John didn’t seem to know the answer to my question and suggested I call my pharmacy. When I told him I'd tried that, he told me to call my insurance company. I told him my insurance company had referred me to him. I tried to keep my voice from sounding as frustrated as I was feeling. This "to-do" was taking much longer than I'd hoped.

That's the sad thing. At that moment I wasn't thinking about John at all, other than the fact that he was blocking  me from marking this nagging duty off my list.

When John realized I wasn't going to go away, he  put me on hold.

"I bet people laugh at the way he talks all the time," my wife offered, feeling compassion for him. This unsolicited comment began to shift my heart and my thoughts moved slightly towards John. I emphasize slightly, because my goal was still resolution, not encouragement. I hate to admit this, but it's true.

When John got back on the line, he had an answer for me. In fact, he seemed empowered now that he had information.

During our exchange, my wife caught my eye and mouthed, "Pray for him."

Not yet being fully focused on John, this hadn't even occurred to me and I was a bit reluctant. However, when  John was done giving me my answer, I asked, “Is there anything I can pray for you about?”

"Yes," John said without hesitation.

“What can I pray for you about,” I repeated.

“My salvation,” John cried out.

Wow. I wasn't expecting that at all, but it thrilled me that he would be so honest.

I went on to pray that John would recognize God's loves for him, that he would accept Christ's willingness to die on a cross for his sins.  I prayed that John would believe by faith the fact that Jesus' death was out of love for him and that by receiving Christ's finished work, it would secured the salvation of his soul.

John listened and when I was done we ended our call with the normal protocols. But before we hang up, we could hear John gasp loudly and sob softly. What if he really did surrender his life to Christ? We pray that he did.

When we value life over work, this changes everything.

I recently heard of a man who was an elder serving on a particular church committee for 45 years. He said the experience was totally empty, but that he considered it his duty to God. He said his life was a series of dutiful activities hoping to please God.

But two years ago he finally understood grace. Though he'd heard the word for years, the amazing truth of God's unmerited favor passed from head knowledge to his heart.

Since then, his life has been totally different.  Now, when he wakes up in the morning, he doesn't think about all he has to do. Two simple thoughts have replaced his thoughts of work:

  • Oh, how he loves me
  • I wonder who he will bring into my life today to love through me?

Prayer: Most gracious, heavenly Father. I’m sorry I so easily get caught up in the swirl of duties and work that life becomes secondary. You are life. I see you all around me in your creation and in the people you bring my way. Please help me trust you that the work you want to accomplish will get done. I’m asking you to change the paradigm of my day to care less about accomplishments and more about people, to pay more attention to life than work.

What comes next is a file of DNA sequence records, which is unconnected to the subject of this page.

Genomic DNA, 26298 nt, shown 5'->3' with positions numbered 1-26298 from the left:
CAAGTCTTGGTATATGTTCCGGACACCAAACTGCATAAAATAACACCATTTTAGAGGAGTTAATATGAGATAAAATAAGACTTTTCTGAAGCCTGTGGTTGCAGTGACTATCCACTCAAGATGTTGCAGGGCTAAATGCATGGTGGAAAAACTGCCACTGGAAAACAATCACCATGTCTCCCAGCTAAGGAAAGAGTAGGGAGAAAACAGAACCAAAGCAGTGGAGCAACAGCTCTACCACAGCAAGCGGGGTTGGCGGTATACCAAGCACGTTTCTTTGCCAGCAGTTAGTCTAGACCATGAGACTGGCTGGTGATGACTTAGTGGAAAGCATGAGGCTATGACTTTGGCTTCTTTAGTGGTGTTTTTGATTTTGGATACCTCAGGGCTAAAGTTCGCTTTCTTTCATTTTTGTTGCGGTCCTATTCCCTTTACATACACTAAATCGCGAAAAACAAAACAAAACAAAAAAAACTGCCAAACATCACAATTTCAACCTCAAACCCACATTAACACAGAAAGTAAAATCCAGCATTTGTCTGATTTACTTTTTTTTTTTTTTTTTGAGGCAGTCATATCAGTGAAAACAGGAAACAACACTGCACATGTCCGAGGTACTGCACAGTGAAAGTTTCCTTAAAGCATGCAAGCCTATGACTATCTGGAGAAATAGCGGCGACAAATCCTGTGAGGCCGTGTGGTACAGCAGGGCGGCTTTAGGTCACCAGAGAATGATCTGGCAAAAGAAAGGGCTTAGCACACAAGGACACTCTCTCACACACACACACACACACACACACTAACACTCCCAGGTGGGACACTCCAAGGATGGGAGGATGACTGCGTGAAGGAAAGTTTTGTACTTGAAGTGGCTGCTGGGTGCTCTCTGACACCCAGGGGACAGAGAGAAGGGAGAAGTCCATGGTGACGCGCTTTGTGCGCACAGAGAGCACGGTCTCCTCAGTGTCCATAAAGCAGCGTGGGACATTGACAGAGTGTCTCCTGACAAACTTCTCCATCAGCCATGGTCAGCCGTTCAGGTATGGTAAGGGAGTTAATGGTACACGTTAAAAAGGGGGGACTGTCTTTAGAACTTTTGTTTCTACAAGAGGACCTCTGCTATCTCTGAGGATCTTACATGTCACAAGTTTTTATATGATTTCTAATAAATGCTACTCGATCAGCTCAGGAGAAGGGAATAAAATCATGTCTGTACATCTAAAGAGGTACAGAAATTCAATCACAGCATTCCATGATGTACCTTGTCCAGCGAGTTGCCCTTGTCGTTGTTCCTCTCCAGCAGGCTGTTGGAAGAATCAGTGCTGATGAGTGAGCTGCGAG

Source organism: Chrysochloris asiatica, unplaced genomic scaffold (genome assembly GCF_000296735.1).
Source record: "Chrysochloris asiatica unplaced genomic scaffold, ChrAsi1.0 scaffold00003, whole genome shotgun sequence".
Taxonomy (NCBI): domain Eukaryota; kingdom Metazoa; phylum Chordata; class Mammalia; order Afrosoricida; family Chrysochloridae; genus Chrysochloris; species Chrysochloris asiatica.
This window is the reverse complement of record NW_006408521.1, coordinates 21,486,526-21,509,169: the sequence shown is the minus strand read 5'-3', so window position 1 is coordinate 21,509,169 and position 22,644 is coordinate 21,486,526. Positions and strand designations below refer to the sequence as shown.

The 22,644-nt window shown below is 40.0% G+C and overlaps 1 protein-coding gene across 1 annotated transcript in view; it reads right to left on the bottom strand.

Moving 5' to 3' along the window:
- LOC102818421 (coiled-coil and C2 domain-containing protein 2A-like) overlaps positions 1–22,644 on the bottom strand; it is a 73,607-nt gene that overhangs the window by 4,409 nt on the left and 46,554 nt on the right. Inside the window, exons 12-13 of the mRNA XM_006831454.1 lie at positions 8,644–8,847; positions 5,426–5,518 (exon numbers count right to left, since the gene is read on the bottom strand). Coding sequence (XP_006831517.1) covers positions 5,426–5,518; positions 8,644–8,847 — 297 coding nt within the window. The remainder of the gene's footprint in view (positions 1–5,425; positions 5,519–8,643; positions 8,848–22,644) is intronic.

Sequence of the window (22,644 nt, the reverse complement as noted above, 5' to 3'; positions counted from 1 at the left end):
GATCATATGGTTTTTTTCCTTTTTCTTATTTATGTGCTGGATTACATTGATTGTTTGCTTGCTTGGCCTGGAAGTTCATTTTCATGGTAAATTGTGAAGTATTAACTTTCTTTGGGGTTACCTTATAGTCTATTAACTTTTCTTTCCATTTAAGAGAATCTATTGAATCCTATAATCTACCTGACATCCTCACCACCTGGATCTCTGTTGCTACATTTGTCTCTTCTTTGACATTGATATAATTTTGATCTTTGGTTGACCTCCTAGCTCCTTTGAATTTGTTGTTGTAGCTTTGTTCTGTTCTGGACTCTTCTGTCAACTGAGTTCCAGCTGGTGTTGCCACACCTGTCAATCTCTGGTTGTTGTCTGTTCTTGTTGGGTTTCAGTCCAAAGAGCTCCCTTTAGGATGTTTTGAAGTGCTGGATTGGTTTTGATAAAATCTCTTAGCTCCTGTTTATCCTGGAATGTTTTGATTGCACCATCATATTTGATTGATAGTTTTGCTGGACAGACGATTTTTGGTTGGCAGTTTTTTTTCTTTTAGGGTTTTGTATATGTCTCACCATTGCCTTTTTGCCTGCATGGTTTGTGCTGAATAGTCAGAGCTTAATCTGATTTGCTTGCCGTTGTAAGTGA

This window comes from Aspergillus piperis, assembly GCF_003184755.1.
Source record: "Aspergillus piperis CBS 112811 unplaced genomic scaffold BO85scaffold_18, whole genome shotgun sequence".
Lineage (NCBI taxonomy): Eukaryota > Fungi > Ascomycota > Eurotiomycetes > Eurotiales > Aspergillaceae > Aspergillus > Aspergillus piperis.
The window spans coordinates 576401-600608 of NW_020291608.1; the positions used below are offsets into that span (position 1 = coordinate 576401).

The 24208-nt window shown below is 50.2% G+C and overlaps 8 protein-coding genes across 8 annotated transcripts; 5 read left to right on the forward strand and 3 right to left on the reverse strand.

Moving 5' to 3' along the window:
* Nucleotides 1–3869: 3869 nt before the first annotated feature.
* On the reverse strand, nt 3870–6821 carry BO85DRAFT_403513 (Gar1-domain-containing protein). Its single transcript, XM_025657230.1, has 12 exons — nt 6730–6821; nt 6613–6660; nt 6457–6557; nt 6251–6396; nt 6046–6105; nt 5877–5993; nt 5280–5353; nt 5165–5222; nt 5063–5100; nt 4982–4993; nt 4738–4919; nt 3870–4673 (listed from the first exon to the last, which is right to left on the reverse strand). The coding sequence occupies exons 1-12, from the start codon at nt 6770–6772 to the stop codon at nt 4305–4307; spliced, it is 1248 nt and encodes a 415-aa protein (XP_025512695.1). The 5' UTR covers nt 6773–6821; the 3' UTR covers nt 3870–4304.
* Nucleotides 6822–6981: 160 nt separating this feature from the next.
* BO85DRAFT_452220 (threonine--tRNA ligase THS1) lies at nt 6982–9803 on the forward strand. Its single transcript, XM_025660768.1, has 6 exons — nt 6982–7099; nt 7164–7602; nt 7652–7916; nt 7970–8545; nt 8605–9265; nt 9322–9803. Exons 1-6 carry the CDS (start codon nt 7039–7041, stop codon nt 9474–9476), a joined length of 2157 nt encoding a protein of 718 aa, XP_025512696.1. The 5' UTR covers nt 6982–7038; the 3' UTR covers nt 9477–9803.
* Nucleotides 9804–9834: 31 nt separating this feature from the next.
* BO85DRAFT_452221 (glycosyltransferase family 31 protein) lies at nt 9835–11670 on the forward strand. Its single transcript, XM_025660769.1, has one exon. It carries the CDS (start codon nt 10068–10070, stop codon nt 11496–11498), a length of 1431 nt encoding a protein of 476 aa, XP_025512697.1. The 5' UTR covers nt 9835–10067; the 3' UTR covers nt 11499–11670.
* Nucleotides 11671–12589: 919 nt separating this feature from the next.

Thank you for loving me so much.  Please work this unsearchable truth more and more into the fabric of my heart.

Who do you want to bring into my life today so that you can love them through me?

1 Peter 3:15 (NASB)  but sanctify Christ as Lord in your hearts, always being ready to make a defense to everyone who asks you to give an account for the hope that is in you, yet with gentleness and reverence;

[1] Watchman Nee, Witness Lee

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Sentenced to Die

He made Him who knew no sin to be sin on our behalf, that we might become the righteousness of God in Him Second Corinthians 5:21

What would it feel like to find yourself in a prison cell, sentenced to die? Yet, being released at the last hour for another to die in your place; a man free of wrong, willing to die for you.

Exchanged Life

A young man squatted in a dingy prison cell. His features were hidden by the deep shadows of his dark imprisonment. Only a thin plane of sunlight penetrated the darkness, revealing countless dust particles floating around rows of disheartened men. The man was seated, away from the light, staring, motionless, into the darkness.

Outside the prison, upon a hill, stood the place of execution, where condemned men were put to death. Today would be this man’s turn. In a way, death was a welcome ending to his pain. However, more strongly, the condemned man felt the fear of death’s mysteries. His soul, it seems, had died long ago, but the fear of physical death consumed every fiber of his being.

As he waited in the cruel anticipation of a violent death, his mind raced across the span of his life. What would have made a difference? What could have changed his inclinations towards evil? The answers to these questions could only be tossed out into his universe of despair. Like always, he knew no answers would come. There was no hope, never had there been hope.